“Trained more hours than ever”. “PR-ed by 30 seconds”. “Set a new record in the race”. “Felt awesome in intervals”. These are all common statements by cross-country skiers throughout their summer and fall training—whether said in-person, at practice, or on social media. These statements reflect gains in fitness, strength, and technique: steps towards fulfilling the goals athletes set to eventually achieve peak performance during the season. But what happens when your summer is filled with slower times in time trials/races, feelings of tiredness that persist even with rest, interval sets where keeping up with your teammates and training partners is impossible? These intermediate measures reflect moving further and further away from your goals, and eventually those goals seem unattainable and ridiculous to even pursue. What does a fulltime athlete do when this is their reality?
As you might have guessed, currently I fall in that second category. Whereas many athletes have tracked progress on an upward trend this summer, my trend has been increasing downward, or at least all over the place. Some training days have been awesome, but the majority and, in particular, hard efforts in intervals and races, have been brutal and well off the mark I personally hold myself to. Starting in July and continuing throughout August, I found myself unable to train with my normal training buddies, feeling tired, confused and overwhelmed at why I could not keep up. I was training similar amounts to my teammates (which I’ll admit is not a small number) and focusing on recovering as much as possible, but I just couldn’t handle it. During workouts that I count as a strength of mine (uphill threshold skating), and being far behind everyone else, started to kill my confidence. By ranking myself behind, other types of workouts that always are a bit challenging for me (speeds, short sprint-pace efforts), turned into a brutal mind game that translated into questioning my potential to be a top-level racer. All through Alaska’s rainy, cold dreary August, I fell deeper into a negative feedback loop. The topping on the cake came in the last week when first, I developed a cold, and second, likely did not take enough time to rest and get healthy. And then less than a week later I jumped into a three-day time trial series with an uphill run, skate sprint and classic hill climb. Instead of setting PRs in these races, I was more than two minutes back from my personal records. The first day, in the uphill run, I thought I was going to simultaneously pass out and have my head explode from the pressure left over from my recent cold. Things did not improve from there.
My parents’ own a coffee mug that is from Rock Bottom Brewery and its slogan, “You’ve Hit Rock Bottom” echoed in my head after that first time trial. Now of course, I didn’t lose a loved one, I didn’t contract some terrible illness and overall, my life is running pretty smoothly. But when your day-to-day lifestyle revolves around training and your performance during those hours, it really feels like the bottom when things keep heading south.
It took a major wakeup call to drive through my stubborn head that something is not going well. After finishing up the time trial series, it did not take a genius to point out that I have to change my training and on a more personal note, my approach to skiing, if I want to reach the goals I set for this coming season. Now what made this realization so hard? It seems perfectly doable to train really hard, push yourself to exhaustion and overwhelm yourself with training load, intensity, summer races, lots of work hours and school when everything is going perfectly. As my teammate Chelsea Holmes put it, “when you are having good results, you are PRing and training tons, AND working to pay for all of it, you feel like a champ. You have this little muscle man angel on your shoulder screaming in your ear “YOU GOT THIS.” But when your results start to slip, your performance, or even your perceived performance isn’t up to par, all of a sudden that basket that you put every single last egg in…just fell apart.”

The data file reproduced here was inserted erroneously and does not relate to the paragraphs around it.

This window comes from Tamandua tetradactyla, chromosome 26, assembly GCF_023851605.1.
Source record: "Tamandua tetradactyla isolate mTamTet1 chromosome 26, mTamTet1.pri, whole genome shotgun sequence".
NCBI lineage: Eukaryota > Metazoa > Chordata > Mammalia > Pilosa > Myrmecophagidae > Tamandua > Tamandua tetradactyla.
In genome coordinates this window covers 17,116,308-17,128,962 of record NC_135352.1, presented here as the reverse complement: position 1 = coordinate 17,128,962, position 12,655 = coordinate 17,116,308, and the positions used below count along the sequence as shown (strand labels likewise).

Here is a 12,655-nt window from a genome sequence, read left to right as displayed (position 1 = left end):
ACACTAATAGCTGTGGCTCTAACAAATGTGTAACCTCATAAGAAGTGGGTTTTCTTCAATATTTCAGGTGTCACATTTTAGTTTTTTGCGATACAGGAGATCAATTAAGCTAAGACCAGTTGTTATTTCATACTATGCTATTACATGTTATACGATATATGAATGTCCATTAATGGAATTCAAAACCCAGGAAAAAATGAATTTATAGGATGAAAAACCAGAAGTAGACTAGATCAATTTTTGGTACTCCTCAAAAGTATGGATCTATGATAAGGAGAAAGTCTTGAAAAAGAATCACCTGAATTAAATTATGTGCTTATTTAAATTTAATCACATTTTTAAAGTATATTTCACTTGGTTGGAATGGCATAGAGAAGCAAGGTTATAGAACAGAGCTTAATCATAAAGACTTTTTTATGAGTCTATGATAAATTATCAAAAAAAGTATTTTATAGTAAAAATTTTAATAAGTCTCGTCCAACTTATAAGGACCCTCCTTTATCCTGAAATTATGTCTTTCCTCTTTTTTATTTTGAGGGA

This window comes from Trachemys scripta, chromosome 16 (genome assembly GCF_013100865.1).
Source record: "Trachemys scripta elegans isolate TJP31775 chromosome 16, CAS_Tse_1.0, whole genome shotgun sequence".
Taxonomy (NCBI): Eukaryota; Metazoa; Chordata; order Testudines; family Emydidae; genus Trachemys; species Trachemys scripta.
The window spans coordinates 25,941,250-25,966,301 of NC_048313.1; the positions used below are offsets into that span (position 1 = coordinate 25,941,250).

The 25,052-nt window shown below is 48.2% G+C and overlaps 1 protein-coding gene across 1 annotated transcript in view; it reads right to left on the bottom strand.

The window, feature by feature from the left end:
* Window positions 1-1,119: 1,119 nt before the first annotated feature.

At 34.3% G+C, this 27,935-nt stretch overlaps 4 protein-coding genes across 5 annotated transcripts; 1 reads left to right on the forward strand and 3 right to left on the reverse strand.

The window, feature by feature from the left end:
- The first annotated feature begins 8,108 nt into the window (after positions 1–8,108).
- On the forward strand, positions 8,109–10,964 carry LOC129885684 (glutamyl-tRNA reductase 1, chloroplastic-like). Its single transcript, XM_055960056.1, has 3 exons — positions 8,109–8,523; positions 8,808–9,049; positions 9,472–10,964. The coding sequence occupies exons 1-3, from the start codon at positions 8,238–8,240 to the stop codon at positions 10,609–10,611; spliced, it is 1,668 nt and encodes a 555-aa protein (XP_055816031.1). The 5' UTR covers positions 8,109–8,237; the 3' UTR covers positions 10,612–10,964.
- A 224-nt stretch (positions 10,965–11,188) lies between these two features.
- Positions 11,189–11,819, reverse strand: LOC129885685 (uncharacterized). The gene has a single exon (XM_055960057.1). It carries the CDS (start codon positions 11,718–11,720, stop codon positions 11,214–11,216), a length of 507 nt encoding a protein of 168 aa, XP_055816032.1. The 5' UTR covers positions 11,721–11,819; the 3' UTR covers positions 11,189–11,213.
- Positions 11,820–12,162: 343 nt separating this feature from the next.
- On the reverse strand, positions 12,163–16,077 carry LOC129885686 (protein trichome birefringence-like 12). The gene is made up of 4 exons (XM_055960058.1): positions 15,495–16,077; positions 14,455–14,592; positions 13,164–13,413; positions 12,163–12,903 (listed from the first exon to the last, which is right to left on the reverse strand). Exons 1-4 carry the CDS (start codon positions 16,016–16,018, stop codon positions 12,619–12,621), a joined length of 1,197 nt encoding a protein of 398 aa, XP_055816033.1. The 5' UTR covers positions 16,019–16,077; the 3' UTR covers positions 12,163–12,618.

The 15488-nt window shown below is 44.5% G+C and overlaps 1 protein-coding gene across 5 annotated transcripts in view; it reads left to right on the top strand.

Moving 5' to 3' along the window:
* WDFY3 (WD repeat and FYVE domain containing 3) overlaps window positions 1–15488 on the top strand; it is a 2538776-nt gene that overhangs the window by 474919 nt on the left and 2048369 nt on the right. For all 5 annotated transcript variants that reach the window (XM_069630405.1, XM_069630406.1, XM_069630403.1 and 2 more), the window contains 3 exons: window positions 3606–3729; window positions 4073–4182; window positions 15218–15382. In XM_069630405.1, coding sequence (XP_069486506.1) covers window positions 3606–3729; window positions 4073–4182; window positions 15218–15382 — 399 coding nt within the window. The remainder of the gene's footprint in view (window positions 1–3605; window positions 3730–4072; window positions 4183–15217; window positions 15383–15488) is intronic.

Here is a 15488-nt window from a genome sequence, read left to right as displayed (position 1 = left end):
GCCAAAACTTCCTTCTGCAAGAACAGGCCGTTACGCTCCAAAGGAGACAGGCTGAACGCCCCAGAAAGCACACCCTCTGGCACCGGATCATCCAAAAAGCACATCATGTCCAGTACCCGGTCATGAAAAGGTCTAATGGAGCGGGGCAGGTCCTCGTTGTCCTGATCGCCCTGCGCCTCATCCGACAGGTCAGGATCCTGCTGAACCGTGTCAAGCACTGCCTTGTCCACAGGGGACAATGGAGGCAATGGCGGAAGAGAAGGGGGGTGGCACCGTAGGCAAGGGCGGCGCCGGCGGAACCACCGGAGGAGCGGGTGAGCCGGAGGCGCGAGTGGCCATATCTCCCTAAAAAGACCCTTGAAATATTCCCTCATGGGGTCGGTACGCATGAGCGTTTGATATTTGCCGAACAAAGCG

I have spent most of my athletic career working hard, then working even harder to get to where I am at. However, the top racers are not necessarily the hardest workers—in the literal sense of the term. Top performers are people who listen to their bodies and work really hard when the moment is right. And sometimes what is really hard is not driving yourself into the ground, but figuring out a way to rise up from the ashes. Acknowledging that you are not in a good place is really hard; it feels like you are acknowledging that you are weak, and in turn, that challenges part of your identity as an endurance athlete. Even harder is setting aside your pride enough to do what you need individually, especially if that is much less than everyone else. This is where I am at for the month of September.
The road back includes less training, less life stress and focusing on the positive. In truth, I’m not much of a concrete goal-setter, but this month I set goals that include less tears and breakdowns, slower training or taking more time off, and most of all: no comparisons—against my teammates, my personal records, my “competitors”, whomever. This process isn’t a temporary fix; it’s a long-term perspective shift. There will always be pressure to overdo, and consequently, times where we give into that pressure. When the consequences hit we simply need to adjust and figure out how to find balance, balance in training, in work, in relationships and in life.
Maybe my September plan will not work, but once you’re at the bottom the only place to go is up, right?
Some photos from the last month (including an awesome visit with my little sister; first time anyone in my family has been to Alaska!):